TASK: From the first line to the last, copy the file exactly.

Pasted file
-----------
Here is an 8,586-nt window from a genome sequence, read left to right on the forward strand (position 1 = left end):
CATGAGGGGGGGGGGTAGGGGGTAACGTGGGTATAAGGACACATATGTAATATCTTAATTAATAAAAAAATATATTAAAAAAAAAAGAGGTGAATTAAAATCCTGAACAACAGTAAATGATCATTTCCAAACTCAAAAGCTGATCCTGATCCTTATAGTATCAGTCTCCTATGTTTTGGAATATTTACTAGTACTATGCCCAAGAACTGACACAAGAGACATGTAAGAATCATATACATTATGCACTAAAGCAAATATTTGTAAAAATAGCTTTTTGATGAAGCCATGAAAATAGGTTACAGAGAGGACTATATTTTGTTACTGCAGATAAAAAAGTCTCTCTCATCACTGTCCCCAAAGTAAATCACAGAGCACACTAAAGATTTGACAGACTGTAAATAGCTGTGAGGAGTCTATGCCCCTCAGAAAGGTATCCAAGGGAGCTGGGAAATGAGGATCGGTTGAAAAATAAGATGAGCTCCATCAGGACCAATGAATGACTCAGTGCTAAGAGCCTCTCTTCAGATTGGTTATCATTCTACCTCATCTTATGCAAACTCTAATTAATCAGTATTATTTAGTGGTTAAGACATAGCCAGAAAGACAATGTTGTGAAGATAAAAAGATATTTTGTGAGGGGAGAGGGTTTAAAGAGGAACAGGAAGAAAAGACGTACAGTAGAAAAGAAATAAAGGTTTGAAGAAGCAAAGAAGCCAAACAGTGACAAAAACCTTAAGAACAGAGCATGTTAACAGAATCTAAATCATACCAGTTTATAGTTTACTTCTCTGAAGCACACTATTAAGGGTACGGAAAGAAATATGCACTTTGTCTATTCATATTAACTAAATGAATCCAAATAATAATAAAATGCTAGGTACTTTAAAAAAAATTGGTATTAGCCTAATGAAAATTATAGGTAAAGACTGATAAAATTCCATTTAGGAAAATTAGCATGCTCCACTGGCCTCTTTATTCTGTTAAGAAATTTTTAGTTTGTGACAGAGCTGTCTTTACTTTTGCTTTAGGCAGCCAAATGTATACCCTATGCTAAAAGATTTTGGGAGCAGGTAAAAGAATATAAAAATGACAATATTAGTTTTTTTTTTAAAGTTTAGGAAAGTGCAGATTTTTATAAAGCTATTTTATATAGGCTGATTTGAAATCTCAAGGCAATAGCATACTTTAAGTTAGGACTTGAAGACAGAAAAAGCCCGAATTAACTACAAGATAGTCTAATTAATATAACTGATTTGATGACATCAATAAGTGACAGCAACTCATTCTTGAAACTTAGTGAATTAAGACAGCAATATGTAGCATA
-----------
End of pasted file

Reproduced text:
Here is an 8,586-nt window from a genome sequence, read left to right on the forward strand (position 1 = left end):
CATGAGGGGGGGGGGTAGGGGGTAACGTGGGTATAAGGACACATATGTAATATCTTAATTAATAAAAAAATATATTAAAAAAAAAAGAGGTGAATTAAAATCCTGAACAACAGTAAATGATCATTTCCAAACTCAAAAGCTGATCCTGATCCTTATAGTATCAGTCTCCTATGTTTTGGAATATTTACTAGTACTATGCCCAAGAACTGACACAAGAGACATGTAAGAATCATATACATTATGCACTAAAGCAAATATTTGTAAAAATAGCTTTTTGATGAAGCCATGAAAATAGGTTACAGAGAGGACTATATTTTGTTACTGCAGATAAAAAAGTCTCTCTCATCACTGTCCCCAAAGTAAATCACAGAGCACACTAAAGATTTGACAGACTGTAAATAGCTGTGAGGAGTCTATGCCCCTCAGAAAGGTATCCAAGGGAGCTGGGAAATGAGGATCGGTTGAAAAATAAGATGAGCTCCATCAGGACCAATGAATGACTCAGTGCTAAGAGCCTCTCTTCAGATTGGTTATCATTCTACCTCATCTTATGCAAACTCTAATTAATCAGTATTATTTAGTGGTTAAGACATAGCCAGAAAGACAATGTTGTGAAGATAAAAAGATATTTTGTGAGGGGAGAGGGTTTAAAGAGGAACAGGAAGAAAAGACGTACAGTAGAAAAGAAATAAAGGTTTGAAGAAGCAAAGAAGCCAAACAGTGACAAAAACCTTAAGAACAGAGCATGTTAACAGAATCTAAATCATACCAGTTTATAGTTTACTTCTCTGAAGCACACTATTAAGGGTACGGAAAGAAATATGCACTTTGTCTATTCATATTAACTAAATGAATCCAAATAATAATAAAATGCTAGGTACTTTAAAAAAAATTGGTATTAGCCTAATGAAAATTATAGGTAAAGACTGATAAAATTCCATTTAGGAAAATTAGCATGCTCCACTGGCCTCTTTATTCTGTTAAGAAATTTTTAGTTTGTGACAGAGCTGTCTTTACTTTTGCTTTAGGCAGCCAAATGTATACCCTATGCTAAAAGATTTTGGGAGCAGGTAAAAGAATATAAAAATGACAATATTAGTTTTTTTTTTAAAGTTTAGGAAAGTGCAGATTTTTATAAAGCTATTTTATATAGGCTGATTTGAAATCTCAAGGCAATAGCATACTTTAAGTTAGGACTTGAAGACAGAAAAAGCCCGAATTAACTACAAGATAGTCTAATTAATATAACTGATTTGATGACATCAATAAGTGACAGCAACTCATTCTTGAAACTTAGTGAATTAAGACAGCAATATGTAGCATA